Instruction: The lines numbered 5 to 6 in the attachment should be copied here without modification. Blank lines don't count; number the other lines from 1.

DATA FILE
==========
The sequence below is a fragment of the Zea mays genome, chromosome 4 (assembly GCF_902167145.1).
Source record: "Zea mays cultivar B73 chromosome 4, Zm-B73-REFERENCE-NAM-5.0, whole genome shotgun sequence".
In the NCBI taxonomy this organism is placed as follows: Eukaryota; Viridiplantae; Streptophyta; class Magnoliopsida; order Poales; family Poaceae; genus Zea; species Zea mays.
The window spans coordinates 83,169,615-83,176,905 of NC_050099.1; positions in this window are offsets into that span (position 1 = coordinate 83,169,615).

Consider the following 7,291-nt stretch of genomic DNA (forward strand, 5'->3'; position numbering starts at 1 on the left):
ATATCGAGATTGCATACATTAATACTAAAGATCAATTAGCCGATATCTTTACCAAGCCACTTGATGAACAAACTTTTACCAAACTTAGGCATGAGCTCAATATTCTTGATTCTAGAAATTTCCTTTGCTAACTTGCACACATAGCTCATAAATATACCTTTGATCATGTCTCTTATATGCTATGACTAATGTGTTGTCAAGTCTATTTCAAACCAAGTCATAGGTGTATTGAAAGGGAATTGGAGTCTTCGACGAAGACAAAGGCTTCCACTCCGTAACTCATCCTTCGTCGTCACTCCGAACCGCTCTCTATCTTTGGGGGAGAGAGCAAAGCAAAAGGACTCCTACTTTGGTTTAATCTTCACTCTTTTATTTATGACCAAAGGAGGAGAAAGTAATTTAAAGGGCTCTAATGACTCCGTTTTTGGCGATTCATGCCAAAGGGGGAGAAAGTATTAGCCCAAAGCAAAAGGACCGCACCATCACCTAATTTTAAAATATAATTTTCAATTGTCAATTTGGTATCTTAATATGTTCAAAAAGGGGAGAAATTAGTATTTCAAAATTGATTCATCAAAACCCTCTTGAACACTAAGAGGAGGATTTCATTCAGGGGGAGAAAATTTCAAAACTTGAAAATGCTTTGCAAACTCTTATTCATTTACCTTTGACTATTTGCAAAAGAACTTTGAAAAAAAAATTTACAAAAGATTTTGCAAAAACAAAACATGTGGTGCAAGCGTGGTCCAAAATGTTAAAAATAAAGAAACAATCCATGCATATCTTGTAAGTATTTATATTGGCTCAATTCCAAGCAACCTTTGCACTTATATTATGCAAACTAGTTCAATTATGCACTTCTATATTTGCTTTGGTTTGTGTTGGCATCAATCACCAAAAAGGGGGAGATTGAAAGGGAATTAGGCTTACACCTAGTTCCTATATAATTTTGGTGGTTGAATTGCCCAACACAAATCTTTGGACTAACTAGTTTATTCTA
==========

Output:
Consider the following 7,291-nt stretch of genomic DNA (forward strand, 5'->3'; position numbering starts at 1 on the left):
ATATCGAGATTGCATACATTAATACTAAAGATCAATTAGCCGATATCTTTACCAAGCCACTTGATGAACAAACTTTTACCAAACTTAGGCATGAGCTCAATATTCTTGATTCTAGAAATTTCCTTTGCTAACTTGCACACATAGCTCATAAATATACCTTTGATCATGTCTCTTATATGCTATGACTAATGTGTTGTCAAGTCTATTTCAAACCAAGTCATAGGTGTATTGAAAGGGAATTGGAGTCTTCGACGAAGACAAAGGCTTCCACTCCGTAACTCATCCTTCGTCGTCACTCCGAACCGCTCTCTATCTTTGGGGGAGAGAGCAAAGCAAAAGGACTCCTACTTTGGTTTAATCTTCACTCTTTTATTTATGACCAAAGGAGGAGAAAGTAATTTAAAGGGCTCTAATGACTCCGTTTTTGGCGATTCATGCCAAAGGGGGAGAAAGTATTAGCCCAAAGCAAAAGGACCGCACCATCACCTAATTTTAAAATATAATTTTCAATTGTCAATTTGGTATCTTAATATGTTCAAAAAGGGGAGAAATTAGTATTTCAAAATTGATTCATCAAAACCCTCTTGAACACTAAGAGGAGGATTTCATTCAGGGGGAGAAAATTTCAAAACTTGAAAATGCTTTGCAAACTCTTATTCATTTACCTTTGACTATTTGCAAAAGAACTTTGAAAAAAAAATTTACAAAAGATTTTGCAAAAACAAAACATGTGGTGCAAGCGTGGTCCAAAATGTTAAAAATAAAGAAACAATCCATGCATATCTTGTAAGTATTTATATTGGCTCAATTCCAAGCAACCTTTGCACTTATATTATGCAAACTAGTTCAATTATGCACTTCTATATTTGCTTTGGTTTGTGTTGGCATCAATCACCAAAAAGGGGGAGATTGAAAGGGAATTAGGCTTACACCTAGTTCCTATATAATTTTGGTGGTTGAATTGCCCAACACAAATCTTTGGACTAACTAGTTTATTCTA